Policy games are “social simulations” (Van der Meer, 1983) in the sense that they model the social organization around an issue. They put real people in roles as caretakers of certain interests and positions and distribute resources as in real life. They allow players to explore the consequences of the issue at hand within the existing structures and rules. In a game, one is often surprised to discover that the gains and benefits of a certain strategy affect parties in a completely different way than expected. Win-win options might be discovered, and the “early warning” nature of the game might signal potential win-lose situations at a stage when policy adoptions can still be discussed.
Commitment to Action
People are action-oriented beings. This is especially true for individuals who have a long career of “making things happen.” Of course, strategy without action is not strategy at all. Initiatives lacking the entrepreneurial drive to succeed will soon end up on the pile of good intentions. That is why a good process for entering into the unknown must create a commitment to action for those people whose energy and endurance is vital to the success of the strategy. Charismatic and dedicated leadership is important, but, increasingly, this is not enough. In the de-layered, more knowledge-intensive, more professional and faster-moving organizations of our time, strategy is realized in the day-to-day decisions of many individuals and teams in the work force at the points of interaction with clients and other stakeholders. More and more people are active in realizing a strategy as relatively autonomous decision makers. It is essential that all members of a group move into uncharted territory at the same time. This presupposes that all the individual actors understand the problem, see the relevance of the new course of action, understand their roles in the master plan, and feel confident that old skills or skills to be acquired in due time will help them to conquer the obstacles and seize the opportunities ahead.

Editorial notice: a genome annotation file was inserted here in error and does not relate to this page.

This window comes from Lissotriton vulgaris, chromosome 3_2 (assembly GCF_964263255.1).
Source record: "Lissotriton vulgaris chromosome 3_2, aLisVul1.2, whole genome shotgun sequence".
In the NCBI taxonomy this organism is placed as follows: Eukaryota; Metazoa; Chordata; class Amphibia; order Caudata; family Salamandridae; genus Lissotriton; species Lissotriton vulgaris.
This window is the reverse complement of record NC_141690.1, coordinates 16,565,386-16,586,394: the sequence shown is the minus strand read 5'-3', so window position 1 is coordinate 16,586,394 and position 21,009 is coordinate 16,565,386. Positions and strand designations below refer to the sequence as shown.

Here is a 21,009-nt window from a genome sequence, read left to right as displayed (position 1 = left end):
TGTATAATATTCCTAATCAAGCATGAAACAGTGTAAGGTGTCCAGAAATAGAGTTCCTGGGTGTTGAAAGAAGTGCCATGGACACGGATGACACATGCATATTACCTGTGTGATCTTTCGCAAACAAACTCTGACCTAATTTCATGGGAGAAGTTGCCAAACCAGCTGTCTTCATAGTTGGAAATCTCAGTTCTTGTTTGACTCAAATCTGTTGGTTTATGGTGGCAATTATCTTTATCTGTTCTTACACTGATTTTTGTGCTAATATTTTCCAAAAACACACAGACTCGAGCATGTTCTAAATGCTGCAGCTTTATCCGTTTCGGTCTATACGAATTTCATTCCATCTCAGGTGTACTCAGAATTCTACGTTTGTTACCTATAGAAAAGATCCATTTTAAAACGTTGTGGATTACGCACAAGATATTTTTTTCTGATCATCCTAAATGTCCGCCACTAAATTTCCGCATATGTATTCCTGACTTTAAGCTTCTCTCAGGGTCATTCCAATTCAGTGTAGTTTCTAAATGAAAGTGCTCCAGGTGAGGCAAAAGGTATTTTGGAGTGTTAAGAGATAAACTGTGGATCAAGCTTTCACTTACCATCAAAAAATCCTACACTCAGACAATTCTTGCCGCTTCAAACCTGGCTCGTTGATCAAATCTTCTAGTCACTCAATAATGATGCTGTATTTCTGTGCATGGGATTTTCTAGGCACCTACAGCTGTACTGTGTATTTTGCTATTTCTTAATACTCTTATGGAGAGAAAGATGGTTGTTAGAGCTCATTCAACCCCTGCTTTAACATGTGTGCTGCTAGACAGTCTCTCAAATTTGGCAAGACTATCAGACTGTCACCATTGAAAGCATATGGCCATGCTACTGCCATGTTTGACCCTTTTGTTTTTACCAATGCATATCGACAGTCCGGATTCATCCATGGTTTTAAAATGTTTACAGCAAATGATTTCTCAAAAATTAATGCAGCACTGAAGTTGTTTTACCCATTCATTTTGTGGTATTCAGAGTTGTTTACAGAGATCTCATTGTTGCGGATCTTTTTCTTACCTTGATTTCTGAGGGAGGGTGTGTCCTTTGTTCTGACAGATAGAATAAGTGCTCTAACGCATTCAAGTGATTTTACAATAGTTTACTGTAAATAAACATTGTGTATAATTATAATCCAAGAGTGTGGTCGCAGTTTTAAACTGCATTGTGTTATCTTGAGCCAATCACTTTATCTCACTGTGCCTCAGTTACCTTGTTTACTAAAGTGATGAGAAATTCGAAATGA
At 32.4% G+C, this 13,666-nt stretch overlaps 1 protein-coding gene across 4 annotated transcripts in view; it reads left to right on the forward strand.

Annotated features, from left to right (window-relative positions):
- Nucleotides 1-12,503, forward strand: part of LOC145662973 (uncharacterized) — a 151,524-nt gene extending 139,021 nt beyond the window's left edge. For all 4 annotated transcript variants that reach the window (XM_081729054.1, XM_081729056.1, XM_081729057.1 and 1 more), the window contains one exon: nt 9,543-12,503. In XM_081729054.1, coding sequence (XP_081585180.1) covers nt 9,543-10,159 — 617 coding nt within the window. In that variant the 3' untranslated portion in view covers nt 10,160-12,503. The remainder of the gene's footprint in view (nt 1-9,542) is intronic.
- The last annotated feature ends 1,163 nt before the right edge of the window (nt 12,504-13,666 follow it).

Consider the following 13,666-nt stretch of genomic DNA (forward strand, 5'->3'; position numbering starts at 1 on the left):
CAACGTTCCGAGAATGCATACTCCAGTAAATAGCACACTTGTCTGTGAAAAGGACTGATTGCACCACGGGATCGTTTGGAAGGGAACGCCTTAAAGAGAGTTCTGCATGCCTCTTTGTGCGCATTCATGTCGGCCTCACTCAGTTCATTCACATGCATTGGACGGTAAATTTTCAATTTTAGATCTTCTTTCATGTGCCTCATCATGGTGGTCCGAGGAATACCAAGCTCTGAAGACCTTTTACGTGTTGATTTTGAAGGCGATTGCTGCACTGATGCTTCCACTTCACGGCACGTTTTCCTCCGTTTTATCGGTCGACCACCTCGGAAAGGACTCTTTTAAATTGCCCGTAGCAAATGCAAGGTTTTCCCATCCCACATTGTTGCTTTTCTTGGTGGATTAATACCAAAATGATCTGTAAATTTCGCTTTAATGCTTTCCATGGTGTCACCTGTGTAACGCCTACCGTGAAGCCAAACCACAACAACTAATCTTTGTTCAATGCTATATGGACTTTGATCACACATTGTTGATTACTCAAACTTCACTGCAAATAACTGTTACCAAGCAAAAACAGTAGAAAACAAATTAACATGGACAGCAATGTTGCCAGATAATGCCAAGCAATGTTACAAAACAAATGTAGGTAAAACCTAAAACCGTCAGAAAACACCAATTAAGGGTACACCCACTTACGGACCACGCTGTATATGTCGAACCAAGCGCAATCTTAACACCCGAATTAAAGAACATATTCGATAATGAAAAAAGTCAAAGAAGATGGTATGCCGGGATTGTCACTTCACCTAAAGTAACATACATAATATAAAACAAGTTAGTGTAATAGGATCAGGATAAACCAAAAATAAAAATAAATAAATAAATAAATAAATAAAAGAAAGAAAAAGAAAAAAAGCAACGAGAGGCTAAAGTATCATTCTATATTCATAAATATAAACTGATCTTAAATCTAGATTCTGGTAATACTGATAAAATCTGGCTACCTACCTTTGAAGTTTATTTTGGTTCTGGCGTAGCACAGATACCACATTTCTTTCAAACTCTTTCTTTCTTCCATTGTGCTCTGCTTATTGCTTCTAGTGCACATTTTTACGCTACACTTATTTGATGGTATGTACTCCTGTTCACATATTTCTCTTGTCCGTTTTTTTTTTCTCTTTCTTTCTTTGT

A Short History of Policy Gaming
Space permits only cursory attention to this topic. Suffice it to say that there is a rich history of gaming activity and much of it relates to policy concerns. The purpose of this section is to describe the origins and evolution of the policy exercise as a relatively new phenomenon that emerged out of a very old tradition. Games are as old as humankind, and have always had a culture-based learning function. Tribal rituals, games of the young knights in the Middle Ages, the childhood games of our youth; these are all examples of games to internalize rules and master important skills.
Games for Learning
Gaming has been used for centuries as an exercise in military strategy; the technique has also been widely used for other serious learning purposes. Since World War II, gaming has expanded its scope to include theoretical and practical endeavors in every imaginable discipline. Beginning with the advent of training games for business, the field has broadened to embrace the social sciences and educational needs of modern society. Information and communication technology has fundamentally changed (and will keep on changing) the gamer’s toolbox. The new technologies have given the gaming discipline an enormous boost. Improved computational, graphic and communication methods have resulted in games with more dynamic realism, a much shorter production time, and simpler facilitation procedures. The element of simulation can also be found in games from the past. In their extensive study of the history of games and play, Gyzicki and Gorni (1979) found that backgammon is the oldest known board game in the world, dating from 2450 B.C. Backgammon, of which many varieties exist all over the world, simulates a match on a track court.
Early War Games